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Budget 2020 Part I: Battling a Slowdown with Macro Policies

The long-awaited budget (or Ang-Pow season) is finally here. With the dimming global economic outlook and the COVID-19 outbreak weighing on consumer and business sentiment, it is unsurprising that the government has taken an ultra-accomodative approach to its budget for 2020. Here are some of the key highlights:

1. Fiscal Deficit at $10 billion; the Highest since the 2009 Financial Crisis

When the government runs a fiscal deficit, its expenditures are projected to exceed their tax receipts. This is known as expansionary fiscal policy, where increased government expenditure and tax cuts stimulate the economy by raising the aggregate demand (AD) for goods and services. Given the negative economic outlook where AD is expected to fall from decreased household expenditures and falling exports/tourism from the COVID outbreak, Singapore's economy is expected to go into a recession. By cutting taxes and increasing spending, the government is able to stimulate the demand for goods and services in the economy; firms have more money to be able to make investments, households have more money to buy goods and services, and private sector firms such as construction companies are able to get contracts from the government to build infrastructure such as those for flood prevention. Consumer spending (C), investments (I) and government expenditure (G) are components of AD; an increase in C, G and I will help to stimulate the economy and counter the recessionary forces that Singapore faces in 2020.

2. Postponement of GST Hike

As Singapore's population ages, the government's fiscal budget is expected to be under pressure from slower growth in tax receipts (slower growth in labour force) and rising government expenditures in providing for healthcare services and retirement. Thus a GST hike is inevitable to help fund the increased expenditure. However, a GST hike puts further recessionary pressures on Singapore as it represents a rise in aggregate costs of production for businesses that will have to pay higher taxes to the government and attempt to pass it on the consumers in the form of generally higher prices for goods and services. This can be illustrated diagrammatically as shown below:

Given the dim economic outlook, it is wise to postpone the GST hike until the Singapore economy is more robust, where rising aggregate demand can offset the potential decline in economic output. This would ensure that the incomes and jobs of citizens are better protected.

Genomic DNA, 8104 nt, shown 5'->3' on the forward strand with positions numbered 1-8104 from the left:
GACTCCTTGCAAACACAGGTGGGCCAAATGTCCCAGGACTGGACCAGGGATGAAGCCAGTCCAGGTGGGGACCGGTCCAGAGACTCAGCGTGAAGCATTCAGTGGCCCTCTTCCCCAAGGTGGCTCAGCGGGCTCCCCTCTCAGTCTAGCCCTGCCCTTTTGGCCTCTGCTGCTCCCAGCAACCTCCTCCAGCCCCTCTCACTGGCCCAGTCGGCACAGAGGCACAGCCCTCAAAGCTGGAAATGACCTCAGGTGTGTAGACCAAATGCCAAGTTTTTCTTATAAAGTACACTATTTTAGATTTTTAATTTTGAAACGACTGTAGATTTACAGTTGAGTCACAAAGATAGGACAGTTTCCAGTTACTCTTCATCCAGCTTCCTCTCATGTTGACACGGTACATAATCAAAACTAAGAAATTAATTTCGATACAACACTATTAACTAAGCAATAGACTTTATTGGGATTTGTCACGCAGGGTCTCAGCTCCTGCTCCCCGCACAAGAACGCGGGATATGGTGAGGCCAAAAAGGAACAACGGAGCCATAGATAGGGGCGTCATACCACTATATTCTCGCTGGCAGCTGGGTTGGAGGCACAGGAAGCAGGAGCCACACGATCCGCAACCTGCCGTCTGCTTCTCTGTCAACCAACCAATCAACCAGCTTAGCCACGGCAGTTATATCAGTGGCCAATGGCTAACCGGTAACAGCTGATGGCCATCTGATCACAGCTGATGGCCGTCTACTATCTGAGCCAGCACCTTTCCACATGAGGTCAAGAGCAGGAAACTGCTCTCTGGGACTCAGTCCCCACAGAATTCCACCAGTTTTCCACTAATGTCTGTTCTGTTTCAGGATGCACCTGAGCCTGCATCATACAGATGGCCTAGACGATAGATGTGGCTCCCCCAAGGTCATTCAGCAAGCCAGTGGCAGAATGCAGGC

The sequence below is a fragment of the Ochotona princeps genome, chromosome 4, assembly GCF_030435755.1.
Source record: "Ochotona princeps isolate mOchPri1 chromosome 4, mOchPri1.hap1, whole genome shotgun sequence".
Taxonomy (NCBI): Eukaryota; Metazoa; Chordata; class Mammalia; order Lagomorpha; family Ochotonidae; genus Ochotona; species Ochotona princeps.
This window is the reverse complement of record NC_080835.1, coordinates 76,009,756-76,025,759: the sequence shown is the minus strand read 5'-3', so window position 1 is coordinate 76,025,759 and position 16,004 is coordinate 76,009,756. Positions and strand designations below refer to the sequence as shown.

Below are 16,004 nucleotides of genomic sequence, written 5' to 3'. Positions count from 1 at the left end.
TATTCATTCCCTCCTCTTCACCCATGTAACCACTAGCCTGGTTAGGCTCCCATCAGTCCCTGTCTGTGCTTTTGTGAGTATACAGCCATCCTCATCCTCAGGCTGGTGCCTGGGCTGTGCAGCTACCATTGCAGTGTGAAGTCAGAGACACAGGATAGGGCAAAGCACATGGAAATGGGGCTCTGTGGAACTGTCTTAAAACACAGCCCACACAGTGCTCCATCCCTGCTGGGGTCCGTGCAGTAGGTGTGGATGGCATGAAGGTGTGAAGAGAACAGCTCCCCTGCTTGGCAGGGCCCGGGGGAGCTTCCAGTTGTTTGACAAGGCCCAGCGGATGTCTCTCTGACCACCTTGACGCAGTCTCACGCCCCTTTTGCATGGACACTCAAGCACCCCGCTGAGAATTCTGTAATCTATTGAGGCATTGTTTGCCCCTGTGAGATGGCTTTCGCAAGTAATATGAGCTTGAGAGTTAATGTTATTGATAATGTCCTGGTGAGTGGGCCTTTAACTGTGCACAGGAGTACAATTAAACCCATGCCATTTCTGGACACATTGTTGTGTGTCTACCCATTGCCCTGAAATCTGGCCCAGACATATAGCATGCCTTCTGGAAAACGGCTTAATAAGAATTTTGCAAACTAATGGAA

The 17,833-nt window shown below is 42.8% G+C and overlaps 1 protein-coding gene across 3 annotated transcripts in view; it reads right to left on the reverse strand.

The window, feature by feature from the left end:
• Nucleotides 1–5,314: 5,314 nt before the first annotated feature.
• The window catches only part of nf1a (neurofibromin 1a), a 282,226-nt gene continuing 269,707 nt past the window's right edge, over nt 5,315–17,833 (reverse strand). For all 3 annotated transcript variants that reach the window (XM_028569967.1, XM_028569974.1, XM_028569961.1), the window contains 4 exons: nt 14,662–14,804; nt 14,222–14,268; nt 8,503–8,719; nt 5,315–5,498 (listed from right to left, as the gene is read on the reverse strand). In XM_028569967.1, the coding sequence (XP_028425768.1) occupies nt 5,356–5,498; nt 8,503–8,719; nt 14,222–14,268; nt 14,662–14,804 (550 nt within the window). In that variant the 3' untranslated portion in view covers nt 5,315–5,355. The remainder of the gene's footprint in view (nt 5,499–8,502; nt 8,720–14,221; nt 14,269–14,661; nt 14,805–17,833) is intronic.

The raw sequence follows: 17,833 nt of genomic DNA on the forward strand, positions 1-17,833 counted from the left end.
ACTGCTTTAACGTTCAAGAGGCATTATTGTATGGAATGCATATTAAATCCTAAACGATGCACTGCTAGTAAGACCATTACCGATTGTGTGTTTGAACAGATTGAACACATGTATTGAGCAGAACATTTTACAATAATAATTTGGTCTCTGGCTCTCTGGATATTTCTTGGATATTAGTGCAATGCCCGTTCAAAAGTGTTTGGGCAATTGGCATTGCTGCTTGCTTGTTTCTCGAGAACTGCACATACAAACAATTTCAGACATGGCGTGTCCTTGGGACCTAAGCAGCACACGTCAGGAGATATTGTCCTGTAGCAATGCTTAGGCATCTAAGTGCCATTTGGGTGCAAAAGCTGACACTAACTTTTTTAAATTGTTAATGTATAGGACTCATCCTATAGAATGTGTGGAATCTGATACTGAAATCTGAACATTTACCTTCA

3. Corporate Income Tax Breaks & Transfer Payments

In practice, government hardly cut corporate tax rates as part of their fiscal toolkit due to the practical accounting complications associated with changes to the tax code. Instead, corporate tax breaks are offered to companies to provide temporary relief to their tax bills, putting more profits in their hands to support investment in capital goods (buying more machinery, expanding factories etc.) and stimulating aggregate demand in the economy.

The government is also supporting household consumption by providing transfer payments in the form of cash handouts and other top ups. This would help bolster the disposable income of households that would encourage consumption spending on various necessities like food and utilities.

Together, the rise in investment spending by companies and the consumption spending by households would help to alleviate the recessionary pressures faced by Singapore due to the impact of the COVID-19, by raising aggregate demand in the economy.


Decisive fiscal intervention during the 2009 Financial Crisis allowed Singapore to avoid a prolonged slump, escaping with a "mere" 1.3% decline in real GDP in 2009 on the back of the global recession. The COVID-19 outbreak is unlikely to bring about a deep recession in Singapore, with forecasts estimating GDP growth in 2020 to be between -0.5% and 1.5%. Nonetheless, the accommodative fiscal and macroeconomic policies by the government are certainly welcome, and hopefully help Singapore achieve the higher end of the projected growth rates.

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